Yesterday's tech-focused negativity has spread overseas in a big way, and it looks like it's setting up to continue in today's U.S. trading.
S&P 500 futures
lately were down 13.6 to 1516.9, about 8 points below fair value. The thinly traded
futures were down 63.5 to 4405.
Down was the clear direction in Europe's midday action, with France's heretofore-hot
down 2.7%, Germany's
down 2.6% and the U.K.'s
Asian stocks were battered overnight. Japan's
slid 1.3% and Hong Kong's
plunged 3.5% (see today's
Asian Markets Update for more).
news that disk drive maker
is going private in a complex deal involving
and a private investor group had both stocks moving in preopen
trading. Seagate last traded at 70 3/4, up from its New York close of 62 3/4 but down from its late composite close of 74. Veritas, which is buying back Seagate's 33% Veritas stake, was up 12 9/16 to 155 1/16.
was off 3/16 to 107 and
was down 2 to 58 1/4 as the company's announced a joint venture with
. British Telecom was down 3.4% in London trading.
Last Night's After-Hours Trading
Lock up the monkeys!
has gone bananas in post-close trading.
The data storage company rose 15 1/2 to 158 on 484,000 shares on
, 18 23/32 to 161 1/32 on 52,000 shares on
and 16 3/8 to 158 5/8 on 214,000 shares on
The big news --
announced that a $20 million deal would take Seagate private, with all its operating assets going to private investors and its stake in Veritas returning to the company.
Saying this deal is "a little complicated" is like saying that
thinks her brother is "neat." Essentially Veritas buys up Seagate and then sells its assets to private investors for $2 billion in cash. For more on the deal itself,
has the story.
Tonight's upward momentum helped save Veritas from a terrible day in which it fell 12 7/16, or 8%, to 142 1/2 as business-to-business names broke out the soap and took a bath. Seagate also got a good rub from the deal, chasing today's more than four-point loss with a gain of 11 1/4 to 74 on 730,000 shares on Instinet and 2 5/8 to 70 on 48,000 shares on RediBook.
Put simply, B2B plays got killed today. As money flowed out of trendy tech sectors and into the Dow's staid components, many of the companies that have ramped up significantly this year were making an audible sucking noise until they were saved by the closing bell.
is a perfect example of this phenomenon. Once known as
, this B2B play had a hot hand for the first two months, only to feel the wrath of investors in the third. The past two days have been particularly troubling for the company, which dropped close to 34 points on extraordinarily heavy volume.
During today's day-session, it was among the top 20 most-active Nasdaq issues while dropping 14 7/8, or 18.8%, to 64 1/8. Tonight, Ventro continued to slide. It fell 3/16 to 64 3/4 on 15,000 shares on Island.
The most recent news from the company came earlier today and landed with a thud on Wall Street.
The company announced it sold $250 million in seven-year convertible subordinated notes and called off a previously announced sale of 1.825 million shares in common stock, citing market conditions. And even money says those market conditions have an awful lot to do with dropping 73% since hitting an all-time peak of 239 13/16 on Feb. 25.
Also at play in the fields of B2B were a handful of other issues that got taken out like Chinese leftovers.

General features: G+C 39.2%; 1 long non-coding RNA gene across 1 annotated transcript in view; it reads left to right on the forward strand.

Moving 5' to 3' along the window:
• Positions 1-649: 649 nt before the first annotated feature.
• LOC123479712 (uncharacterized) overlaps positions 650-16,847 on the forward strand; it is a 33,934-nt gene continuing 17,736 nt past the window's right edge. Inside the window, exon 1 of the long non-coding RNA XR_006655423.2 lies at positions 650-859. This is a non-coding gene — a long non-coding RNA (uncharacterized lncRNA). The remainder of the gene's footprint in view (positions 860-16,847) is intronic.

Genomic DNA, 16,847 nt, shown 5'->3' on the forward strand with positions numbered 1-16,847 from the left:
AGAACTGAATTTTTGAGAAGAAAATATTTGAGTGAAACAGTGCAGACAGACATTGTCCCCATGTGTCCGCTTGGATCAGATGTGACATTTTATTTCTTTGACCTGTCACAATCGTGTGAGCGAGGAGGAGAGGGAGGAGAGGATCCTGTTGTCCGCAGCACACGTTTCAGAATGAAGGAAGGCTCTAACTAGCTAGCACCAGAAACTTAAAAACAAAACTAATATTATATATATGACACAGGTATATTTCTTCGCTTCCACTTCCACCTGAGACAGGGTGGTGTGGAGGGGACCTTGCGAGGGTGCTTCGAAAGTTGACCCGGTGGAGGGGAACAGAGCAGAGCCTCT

, another notable day-session Nasdaq loser, falling 18 5/16, or 9.8%, to 169 3/16, continued to slide in the post-close news. After slipping 2 points for most of the session, it spiked in the last minutes of trading and ended off 3/16 to 169 on 12,000 shares on Island.
Technology -- the forest to the B2B trees -- was a mixed bag in post-close moves. Some companies got off the canvas, while other took a standing eight or stayed down for the count.
, which rose 2 11/16 to 157 1/2, a notable daytime non-participant in the selloff, eased in after-hours. Once down more than a point, it was last off 1 to 156 1/2 on 54,000 shares on Instinet, 1 1/4 to 156 1/4 on 45,000 shares on Island and 1/2 to 157 3/8 on 29,000 shares on RediBook.
Today's resistance to gravity came on news that Qualcomm,
had successfully made the first phone call using Qualcomm's bread-and-butter CDMA platform. Technically, that's not a "phone" call but a voice transferred via an emerging wireless technology, which is why it was so notable.
Two days ago,
was one happy company. Riding a wave of investor glee, the company made like a Porsche on Ventura Highway and ramped up 93.8% from the end of 1999 until it hit a peak of 218 1/16. Since then, it's been a scary ride. The company has fallen close to 100 points in the last two sessions, with today's 39-point folly the most recent contribution.
Tonight, the company turned itself around, gaining 4 1/8 to 126 1/4 on 17,000 shares on Island.
, a member of the recently devastated
TheStreet.com Internet Sector
index, recovered after-hours, gaining 1 3/4 to 55 on 17,000 shares on Island. During the day, it fell 9 3/8, or 14.9%, to 53 3/8.
dropped some news into the post-bell pond, but the ripples haven't been too severe, or even noticeable.
After the close, Michael Dell's baby announced that its Dell Ventures unit would be broadening its scope to include equity investments and incubation services, a/la
. The expansion will cause a minor shake-up in Dell's executive suite as its current CFO will head up the ventures unit while a VP will take that vacated position.
At last check, Dell was up 3/8 to 54 on 121,000 shares on Instinet and 11/16 to 54 1/2 on 12,000 shares on Island. For more on Dell's move into incubation, check
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Island ECN, owned by Datek Online, offers trading, mainly in Nasdaq-listed stocks, from 8 a.m. to 8 p.m. EST.
explains how the rules change when the sun goes down in Investing Basics: Night Owl, a section devoted to after-hours trading.